Russian behavior cannot be assessed with the same parameters of a Western democracy, but must be measured against the culture of an autocracy that leads a country with a glorious past but with a not so glorious present. An autocracy dedicated to reviving the glories of a great Russia. The invasion of another state, in this type of culture, does not have the same negative connotations it may have for a Western democracy. Putin had fears, however well founded, that Ukraine could pass into the Western camp and this circumstance justified, in his eyes, the armed intervention.

Right or wrong, it is not necessary to resort to the Machiavellian approach of the end that justifies the means. The problem for Putin is that the means used were not the right ones and that the war, that of attrition still in progress, forces him to play a game where he will lose anyway: whether he negotiates or decides to carry the war to the end. He also gave a bad example of how international disputes can be resolved and this has frightened many countries that have hitherto remained neutral and are now forced to make a partial choice.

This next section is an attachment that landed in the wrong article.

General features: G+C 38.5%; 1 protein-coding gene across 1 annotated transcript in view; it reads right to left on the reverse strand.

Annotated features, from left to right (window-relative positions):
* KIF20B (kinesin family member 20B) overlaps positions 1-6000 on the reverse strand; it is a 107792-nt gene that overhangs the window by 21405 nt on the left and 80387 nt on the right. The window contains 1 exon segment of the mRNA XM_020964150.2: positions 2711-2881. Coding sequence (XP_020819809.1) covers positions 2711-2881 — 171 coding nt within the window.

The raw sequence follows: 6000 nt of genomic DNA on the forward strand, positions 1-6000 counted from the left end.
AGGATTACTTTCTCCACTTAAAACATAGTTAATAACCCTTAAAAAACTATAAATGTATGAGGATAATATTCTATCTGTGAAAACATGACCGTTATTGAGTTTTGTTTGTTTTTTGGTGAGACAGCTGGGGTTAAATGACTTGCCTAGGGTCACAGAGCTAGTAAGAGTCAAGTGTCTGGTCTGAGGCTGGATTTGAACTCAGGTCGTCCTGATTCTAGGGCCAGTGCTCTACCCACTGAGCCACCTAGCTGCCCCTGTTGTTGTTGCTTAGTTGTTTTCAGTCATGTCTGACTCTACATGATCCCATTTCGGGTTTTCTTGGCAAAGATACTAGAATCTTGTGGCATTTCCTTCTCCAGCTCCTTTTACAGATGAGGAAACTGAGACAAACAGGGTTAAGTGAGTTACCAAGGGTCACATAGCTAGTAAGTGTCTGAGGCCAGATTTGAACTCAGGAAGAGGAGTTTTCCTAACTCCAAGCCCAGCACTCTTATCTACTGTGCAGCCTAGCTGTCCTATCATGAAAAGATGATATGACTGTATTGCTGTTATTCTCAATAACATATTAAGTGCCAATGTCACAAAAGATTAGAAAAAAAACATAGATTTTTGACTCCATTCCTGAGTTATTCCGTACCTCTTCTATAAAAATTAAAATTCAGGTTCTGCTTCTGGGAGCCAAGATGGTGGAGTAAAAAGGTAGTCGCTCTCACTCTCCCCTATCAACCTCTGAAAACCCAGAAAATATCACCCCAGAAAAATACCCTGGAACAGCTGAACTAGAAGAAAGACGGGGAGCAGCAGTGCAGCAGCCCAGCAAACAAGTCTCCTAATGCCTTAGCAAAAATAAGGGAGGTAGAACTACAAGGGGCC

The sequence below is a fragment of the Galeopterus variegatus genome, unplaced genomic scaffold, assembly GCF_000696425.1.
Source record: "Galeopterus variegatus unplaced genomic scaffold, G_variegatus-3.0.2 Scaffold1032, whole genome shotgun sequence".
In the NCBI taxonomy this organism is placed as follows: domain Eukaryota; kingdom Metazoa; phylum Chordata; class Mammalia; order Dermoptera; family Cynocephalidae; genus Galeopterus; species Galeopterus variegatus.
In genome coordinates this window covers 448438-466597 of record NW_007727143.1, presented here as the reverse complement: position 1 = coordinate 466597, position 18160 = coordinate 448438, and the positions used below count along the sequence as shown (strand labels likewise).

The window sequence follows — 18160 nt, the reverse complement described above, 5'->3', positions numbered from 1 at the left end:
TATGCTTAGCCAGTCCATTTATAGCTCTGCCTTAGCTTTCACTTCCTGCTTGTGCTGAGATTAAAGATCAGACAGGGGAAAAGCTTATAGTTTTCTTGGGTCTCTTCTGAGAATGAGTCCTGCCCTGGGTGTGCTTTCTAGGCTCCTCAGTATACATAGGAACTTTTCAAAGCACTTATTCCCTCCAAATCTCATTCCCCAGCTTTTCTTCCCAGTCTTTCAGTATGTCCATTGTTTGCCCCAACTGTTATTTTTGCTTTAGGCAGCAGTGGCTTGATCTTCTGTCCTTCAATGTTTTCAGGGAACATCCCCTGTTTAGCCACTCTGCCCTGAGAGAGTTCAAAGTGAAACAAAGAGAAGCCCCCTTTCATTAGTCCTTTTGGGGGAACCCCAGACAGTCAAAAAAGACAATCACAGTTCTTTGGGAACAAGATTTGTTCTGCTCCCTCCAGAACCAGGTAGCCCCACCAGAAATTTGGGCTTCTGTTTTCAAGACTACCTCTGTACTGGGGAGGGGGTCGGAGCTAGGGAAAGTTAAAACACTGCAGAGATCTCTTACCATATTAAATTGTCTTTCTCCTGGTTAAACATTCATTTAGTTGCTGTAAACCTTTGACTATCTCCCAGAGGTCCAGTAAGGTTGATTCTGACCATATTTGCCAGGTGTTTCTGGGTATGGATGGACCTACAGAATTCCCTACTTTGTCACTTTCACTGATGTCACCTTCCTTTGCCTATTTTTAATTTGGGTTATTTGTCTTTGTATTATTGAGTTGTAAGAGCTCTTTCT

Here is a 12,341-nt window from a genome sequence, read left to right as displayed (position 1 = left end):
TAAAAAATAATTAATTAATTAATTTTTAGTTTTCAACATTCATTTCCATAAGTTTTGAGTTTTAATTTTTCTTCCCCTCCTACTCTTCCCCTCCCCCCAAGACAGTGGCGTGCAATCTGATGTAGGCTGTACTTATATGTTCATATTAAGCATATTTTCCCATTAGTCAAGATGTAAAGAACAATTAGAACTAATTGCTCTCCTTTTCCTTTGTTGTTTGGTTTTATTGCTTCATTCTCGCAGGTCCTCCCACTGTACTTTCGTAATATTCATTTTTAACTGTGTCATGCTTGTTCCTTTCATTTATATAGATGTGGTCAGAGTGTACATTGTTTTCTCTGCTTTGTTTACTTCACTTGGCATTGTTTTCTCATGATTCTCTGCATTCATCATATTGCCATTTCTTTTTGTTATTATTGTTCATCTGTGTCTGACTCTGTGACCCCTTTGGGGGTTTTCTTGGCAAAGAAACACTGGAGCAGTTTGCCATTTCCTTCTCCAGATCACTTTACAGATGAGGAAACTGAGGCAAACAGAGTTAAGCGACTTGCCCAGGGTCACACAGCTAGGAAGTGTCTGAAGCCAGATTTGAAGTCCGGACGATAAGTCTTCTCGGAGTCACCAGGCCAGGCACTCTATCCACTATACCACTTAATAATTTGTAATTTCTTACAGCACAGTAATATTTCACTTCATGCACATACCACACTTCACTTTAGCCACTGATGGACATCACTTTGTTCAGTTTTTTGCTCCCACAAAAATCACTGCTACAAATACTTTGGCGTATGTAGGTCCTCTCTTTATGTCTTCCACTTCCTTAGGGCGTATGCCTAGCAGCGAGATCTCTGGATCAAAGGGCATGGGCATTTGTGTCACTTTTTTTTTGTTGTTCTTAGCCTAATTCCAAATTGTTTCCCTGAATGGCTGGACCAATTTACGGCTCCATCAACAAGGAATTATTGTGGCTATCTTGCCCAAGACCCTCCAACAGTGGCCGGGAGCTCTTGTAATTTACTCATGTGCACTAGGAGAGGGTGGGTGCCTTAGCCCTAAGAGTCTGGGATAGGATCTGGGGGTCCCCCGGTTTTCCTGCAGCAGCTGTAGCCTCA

The neutrality required by Russia of Ukraine and imposed, if ever achieved, with an armed intervention will not be able to free itself from everything that has happened with cities destroyed, deaths, abuses. For a long time, rancor and resentment will be the trait of the relations not only between Russia and Ukraine, but also between Russia and a large part of the world. Not even if Russia sits down in a negotiation, with the gun aimed at Kiev's temple and with some major gains in the south. An artificially constructed neutrality will not last over time.